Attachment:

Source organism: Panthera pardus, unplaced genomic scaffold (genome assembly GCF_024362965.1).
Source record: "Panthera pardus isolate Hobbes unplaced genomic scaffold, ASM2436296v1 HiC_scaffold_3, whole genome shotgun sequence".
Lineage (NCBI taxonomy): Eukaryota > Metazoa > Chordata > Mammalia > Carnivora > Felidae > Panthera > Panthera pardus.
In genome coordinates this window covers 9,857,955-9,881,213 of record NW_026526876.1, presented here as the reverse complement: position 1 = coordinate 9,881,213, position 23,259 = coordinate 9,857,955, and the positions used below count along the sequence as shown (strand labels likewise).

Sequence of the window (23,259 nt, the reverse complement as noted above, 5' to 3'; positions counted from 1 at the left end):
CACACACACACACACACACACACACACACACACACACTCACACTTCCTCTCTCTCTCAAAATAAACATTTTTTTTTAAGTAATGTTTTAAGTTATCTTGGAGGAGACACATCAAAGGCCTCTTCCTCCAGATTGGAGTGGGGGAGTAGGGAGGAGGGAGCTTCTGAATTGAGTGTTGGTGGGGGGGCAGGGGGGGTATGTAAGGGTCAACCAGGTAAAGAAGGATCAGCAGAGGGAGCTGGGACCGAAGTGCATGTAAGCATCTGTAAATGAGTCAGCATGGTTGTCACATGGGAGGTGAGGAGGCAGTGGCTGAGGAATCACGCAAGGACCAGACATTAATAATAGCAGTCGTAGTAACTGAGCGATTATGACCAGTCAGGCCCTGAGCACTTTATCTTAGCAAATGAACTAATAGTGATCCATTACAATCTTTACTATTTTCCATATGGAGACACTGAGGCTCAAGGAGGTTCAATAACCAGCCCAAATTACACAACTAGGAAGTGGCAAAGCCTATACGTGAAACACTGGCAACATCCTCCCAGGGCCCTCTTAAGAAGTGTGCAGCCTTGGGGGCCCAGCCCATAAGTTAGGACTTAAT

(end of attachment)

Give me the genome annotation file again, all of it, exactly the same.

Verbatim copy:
Source organism: Panthera pardus, unplaced genomic scaffold (genome assembly GCF_024362965.1).
Source record: "Panthera pardus isolate Hobbes unplaced genomic scaffold, ASM2436296v1 HiC_scaffold_3, whole genome shotgun sequence".
Lineage (NCBI taxonomy): Eukaryota > Metazoa > Chordata > Mammalia > Carnivora > Felidae > Panthera > Panthera pardus.
In genome coordinates this window covers 9,857,955-9,881,213 of record NW_026526876.1, presented here as the reverse complement: position 1 = coordinate 9,881,213, position 23,259 = coordinate 9,857,955, and the positions used below count along the sequence as shown (strand labels likewise).

Sequence of the window (23,259 nt, the reverse complement as noted above, 5' to 3'; positions counted from 1 at the left end):
CACACACACACACACACACACACACACACACACACACTCACACTTCCTCTCTCTCTCAAAATAAACATTTTTTTTTAAGTAATGTTTTAAGTTATCTTGGAGGAGACACATCAAAGGCCTCTTCCTCCAGATTGGAGTGGGGGAGTAGGGAGGAGGGAGCTTCTGAATTGAGTGTTGGTGGGGGGGCAGGGGGGGTATGTAAGGGTCAACCAGGTAAAGAAGGATCAGCAGAGGGAGCTGGGACCGAAGTGCATGTAAGCATCTGTAAATGAGTCAGCATGGTTGTCACATGGGAGGTGAGGAGGCAGTGGCTGAGGAATCACGCAAGGACCAGACATTAATAATAGCAGTCGTAGTAACTGAGCGATTATGACCAGTCAGGCCCTGAGCACTTTATCTTAGCAAATGAACTAATAGTGATCCATTACAATCTTTACTATTTTCCATATGGAGACACTGAGGCTCAAGGAGGTTCAATAACCAGCCCAAATTACACAACTAGGAAGTGGCAAAGCCTATACGTGAAACACTGGCAACATCCTCCCAGGGCCCTCTTAAGAAGTGTGCAGCCTTGGGGGCCCAGCCCATAAGTTAGGACTTAAT